And on I went, though the dogs were spent and the grub was getting low;
The trail was bad, and I felt half mad, but I swore I would not give in;
And I'd often sing to the hateful thing, and it hearkened with a grin.
 
Till I came to the marge of Lake Lebarge, and a derelict there lay;
It was jammed in the ice, but I saw in a trice it was called the "Alice May."
And I looked at it, and I thought a bit, and I looked at my frozen chum;
Then "Here," said I, with a sudden cry, "is my cre-ma-tor-eum."
 
Some planks I tore from the cabin floor, and I lit the boiler fire;
Some coal I found that was lying around, and I heaped the fuel higher;
The flames just soared, and the furnace roared—such a blaze you seldom see;
And I burrowed a hole in the glowing coal, and I stuffed in Sam McGee.
 
Then I made a hike, for I didn't like to hear him sizzle so;
And the heavens scowled, and the huskies howled, and the wind began to blow.
It was icy cold, but the hot sweat rolled down my cheeks, and I don't know why;
And the greasy smoke in an inky cloak went streaking down the sky.
 
I do not know how long in the snow I wrestled with grisly fear;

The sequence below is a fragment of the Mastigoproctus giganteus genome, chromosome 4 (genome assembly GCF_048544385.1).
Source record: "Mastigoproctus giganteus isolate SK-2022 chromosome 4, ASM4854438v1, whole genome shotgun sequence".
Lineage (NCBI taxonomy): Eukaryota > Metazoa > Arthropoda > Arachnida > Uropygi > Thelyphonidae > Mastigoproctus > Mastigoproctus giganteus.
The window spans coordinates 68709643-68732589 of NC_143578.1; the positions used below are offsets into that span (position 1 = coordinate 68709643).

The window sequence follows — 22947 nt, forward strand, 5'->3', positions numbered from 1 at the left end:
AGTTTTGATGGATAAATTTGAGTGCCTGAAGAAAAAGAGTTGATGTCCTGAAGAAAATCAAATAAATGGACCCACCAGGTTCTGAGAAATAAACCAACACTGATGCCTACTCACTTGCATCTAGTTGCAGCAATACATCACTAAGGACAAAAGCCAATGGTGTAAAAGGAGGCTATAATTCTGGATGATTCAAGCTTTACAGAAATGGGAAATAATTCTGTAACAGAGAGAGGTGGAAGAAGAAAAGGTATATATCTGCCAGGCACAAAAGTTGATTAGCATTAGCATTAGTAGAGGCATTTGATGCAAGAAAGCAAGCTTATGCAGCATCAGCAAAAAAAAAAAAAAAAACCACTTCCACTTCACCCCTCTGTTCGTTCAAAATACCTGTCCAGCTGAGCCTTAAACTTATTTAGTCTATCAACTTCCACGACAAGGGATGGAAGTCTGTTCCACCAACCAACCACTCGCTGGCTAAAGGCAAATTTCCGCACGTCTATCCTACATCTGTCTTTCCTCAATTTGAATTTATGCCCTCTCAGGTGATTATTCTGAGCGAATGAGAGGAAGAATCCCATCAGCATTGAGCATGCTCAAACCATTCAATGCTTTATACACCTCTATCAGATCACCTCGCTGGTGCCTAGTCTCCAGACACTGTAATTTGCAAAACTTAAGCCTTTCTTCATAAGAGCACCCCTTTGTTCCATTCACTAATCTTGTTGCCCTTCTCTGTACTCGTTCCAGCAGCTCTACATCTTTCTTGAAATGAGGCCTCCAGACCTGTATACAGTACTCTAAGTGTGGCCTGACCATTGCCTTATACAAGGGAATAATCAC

But the stars came out and they danced about ere again I ventured near;
I was sick with dread, but I bravely said: "I'll just take a peep inside.
I guess he's cooked, and it's time I looked"; ... then the door I opened wide.
 
And there sat Sam, looking cool and calm, in the heart of the furnace roar;
And he wore a smile you could see a mile, and he said: "Please close that door.
It's fine in here, but I greatly fear you'll let in the cold and storm—
Since I left Plumtree, down in Tennessee, it's the first time I've been warm."
 
There are strange things done in the midnight sun
      By the men who moil for gold;
The Arctic trails have their secret tales